Polyphonic VS Paraphonic
What is the Difference between Polyphony and Paraphony?
Synthesisers come in a wide range of shapes and sizes, as physical hardware or as software. The synth engine’s architecture defines how a synthesiser interacts in a creative context, and there are many concepts available today. This article explains the different terminologies and the benefits and downsides of the technologies to help you if you’re going to buy your first synths or wish to increase your synth arsenal.
Understanding the terminology
When you are looking to buy a synthesiser, one of the first things you will see on any product description or specification is how many voices a synthesiser has. This equates to the number of notes that your synthesiser can play at the same time.
When you read about synthesiser or their technology or you talk with other synth nerds you will stumble across certain terms repeatedly. Let’s take a quick detour and clarify these terms.
Monophonic – One voice, able to play one note at a time. An example of a monophonic synth would be the CRAFTsynth 2.0.
Duophonic – Two voices, able to play two notes at a time. An example of a duophonic synth would be one of the Modal 001.
Oscillators & Voices – In synth terminology, an “oscillator” would be like a single singer in a choir and a “voice” would be that section in the choir; such as a tenor or soprano section. The more singers in the section, the richer the sound.
If you strip the choir down to one singer per section, you will fundamentally get a different sound than if you have 8 singers in each section.
Voice Stealing – This occurs when your synth runs out of voices (you are playing too many notes at a time) so the synthesiser has to decide which note to stop processing. There are different kinds of voice stealing, such as:
- Stopping the ‘oldest’ note (default)
- Ignoring any new note that is being played
- Stopping the ‘highest’ or ‘lowest’ note
However, we often see synths described as paraphonic, especially with compact synths. To understand the term “Paraphonic” or “Paraphony”, it first helps to understand how a synthesiser works:
A true polyphonic synthesiser will have a specified number of voices; this means you can play up to that number of notes before voice stealing (see below) will occur. A true polyphonic synthesiser’s critical feature is that each voice has its own full circuitry or signal processing and doesn’t share common features like filters or envelops across multiple voices. Basically, a polyphonic synthesiser is the equation of many monophonic synths playing the same sound on different notes.
An example of this is ARGON8, an 8-voice polyphonic wavetable synthesiser; each voice features up of 4 oscillators (32 in total) will be processed through the entire processing range in the synth – including amp, envelope, filter etc.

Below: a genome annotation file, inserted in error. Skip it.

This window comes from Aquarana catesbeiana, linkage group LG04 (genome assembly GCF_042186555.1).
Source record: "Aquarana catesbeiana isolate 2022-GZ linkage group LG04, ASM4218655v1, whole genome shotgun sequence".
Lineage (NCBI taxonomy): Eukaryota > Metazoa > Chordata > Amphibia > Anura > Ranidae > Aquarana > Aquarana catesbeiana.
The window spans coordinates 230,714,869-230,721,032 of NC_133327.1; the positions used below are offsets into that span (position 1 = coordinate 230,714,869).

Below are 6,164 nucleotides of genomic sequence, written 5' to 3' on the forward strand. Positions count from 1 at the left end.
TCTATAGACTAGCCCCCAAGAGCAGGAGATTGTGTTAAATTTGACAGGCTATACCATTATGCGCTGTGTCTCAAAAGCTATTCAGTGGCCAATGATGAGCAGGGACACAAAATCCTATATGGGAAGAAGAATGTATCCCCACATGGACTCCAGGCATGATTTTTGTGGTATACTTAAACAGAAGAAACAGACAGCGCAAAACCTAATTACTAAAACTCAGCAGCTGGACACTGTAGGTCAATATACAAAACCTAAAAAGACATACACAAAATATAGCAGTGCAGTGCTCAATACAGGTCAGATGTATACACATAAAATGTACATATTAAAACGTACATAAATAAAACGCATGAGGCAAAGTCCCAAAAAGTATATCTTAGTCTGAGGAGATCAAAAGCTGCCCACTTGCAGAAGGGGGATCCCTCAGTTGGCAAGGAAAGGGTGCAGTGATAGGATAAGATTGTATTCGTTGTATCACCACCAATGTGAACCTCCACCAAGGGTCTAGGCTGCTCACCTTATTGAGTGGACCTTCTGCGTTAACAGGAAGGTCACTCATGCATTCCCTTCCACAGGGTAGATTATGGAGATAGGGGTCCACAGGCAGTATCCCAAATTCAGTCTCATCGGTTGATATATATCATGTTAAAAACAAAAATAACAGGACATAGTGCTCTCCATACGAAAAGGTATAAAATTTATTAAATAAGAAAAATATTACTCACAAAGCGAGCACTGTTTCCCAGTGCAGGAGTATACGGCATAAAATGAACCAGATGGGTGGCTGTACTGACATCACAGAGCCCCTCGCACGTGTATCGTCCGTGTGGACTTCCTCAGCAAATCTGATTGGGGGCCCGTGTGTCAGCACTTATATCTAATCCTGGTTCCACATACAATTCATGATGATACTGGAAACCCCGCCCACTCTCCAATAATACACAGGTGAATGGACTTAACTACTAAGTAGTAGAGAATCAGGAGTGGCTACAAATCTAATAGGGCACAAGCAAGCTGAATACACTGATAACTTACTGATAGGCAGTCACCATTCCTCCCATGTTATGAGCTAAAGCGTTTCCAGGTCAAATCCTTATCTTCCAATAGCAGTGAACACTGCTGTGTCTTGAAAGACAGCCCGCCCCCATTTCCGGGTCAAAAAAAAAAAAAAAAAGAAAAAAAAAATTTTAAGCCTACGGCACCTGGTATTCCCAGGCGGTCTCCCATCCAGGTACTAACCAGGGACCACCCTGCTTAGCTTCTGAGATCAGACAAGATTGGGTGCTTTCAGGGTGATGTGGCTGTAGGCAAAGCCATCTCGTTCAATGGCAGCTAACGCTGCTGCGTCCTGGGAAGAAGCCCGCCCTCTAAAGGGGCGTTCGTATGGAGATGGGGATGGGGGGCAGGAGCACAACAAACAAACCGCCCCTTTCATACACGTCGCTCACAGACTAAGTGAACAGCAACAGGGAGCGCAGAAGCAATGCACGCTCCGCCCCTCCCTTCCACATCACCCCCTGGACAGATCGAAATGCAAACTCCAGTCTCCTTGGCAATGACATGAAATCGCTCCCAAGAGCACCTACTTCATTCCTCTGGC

A paraphonic synth doesn’t operate in the same way as a polyphonic synth, such as a model of the COBALT or ARGON family or a SKULPTsynth SE. Typically, a paraphonic synthesiser has the same single circuitry or processing as a monophonic synthesiser but with pitch control on multiple oscillators, meaning you can play more than one note through the same amp, envelope, filter etc. That’s why some experts argue that paraphonic synthesisers are actually a subcategory of monophonic synths.
It isn’t always audibly apparent that a synth is paraphonic when using static filters. It becomes far more noticeable when using dynamic filters and processing (such as LFO’s and other modulations). When you start to play anything that is not in unison, you get a strange articulation; with a singular articulation structure for all notes. This leads to a one-dimensional sound experience, and you will be disappointed by the lack of depth and expression a paraphonic synth produces.
If you compare a polyphonic synth to a paraphonic synth, looking at just ‘voices’ can be misleading, as a paraphonic synth may be able to play more separate notes than a polyphonic synth. The real question is how many voices each synth can fully articulate; in this case, a true polyphonic synth will outperform a paraphonic synth every time.
Where does Modal Electronics stand on Paraphonic Synthesisers?
We at Modal Electronics believe that the benefits of true polyphonic synths outrun any paraphonic sibling’s sonic capabilities – part of the reason our small synths are associated with such big sounds is that we use multiple oscillators to create a mightier, more textured sound. Making a synth such as CRAFTsynth 2.0 fully paraphonic would mean that we dilute the richness of sound.
The benefits of a polyphonic synth outrun the sonic capabilities of their paraphonic siblings.
We understand that novice users might be starting with a paraphonic synth as they are, due to their simpler structure, often more affordable than their more complex counterparts.
On our digital synthesisers, the ‘SPREAD’ function introduces additional oscillators to achieve unison and stacked octaves, intervals and chords. In the first half of the dial, Wave 1 and Wave 2 are split into individual oscillators and spread out over the frequency spectrum to create a fat unison sound. This effect is increased up to the centre ‘spread’ position. Past halfway, the oscillators arrange themselves into chord shapes.
A considerable variation of chords can be created with this control in conjunction with OSC2 detune. However, the average level of the sound will be lower when using the ‘SPREAD’ control because the combining oscillators are phasing in and out and not constantly re-enforcing each other as they would if the spread is set to zero.
Using this setting – you will still achieve richer sound than a paraphonic synth as all chords and intervals are played in unison.
We hope that you will get an insight into why we prefer real, or true polyphony to create richer sounds by reading this.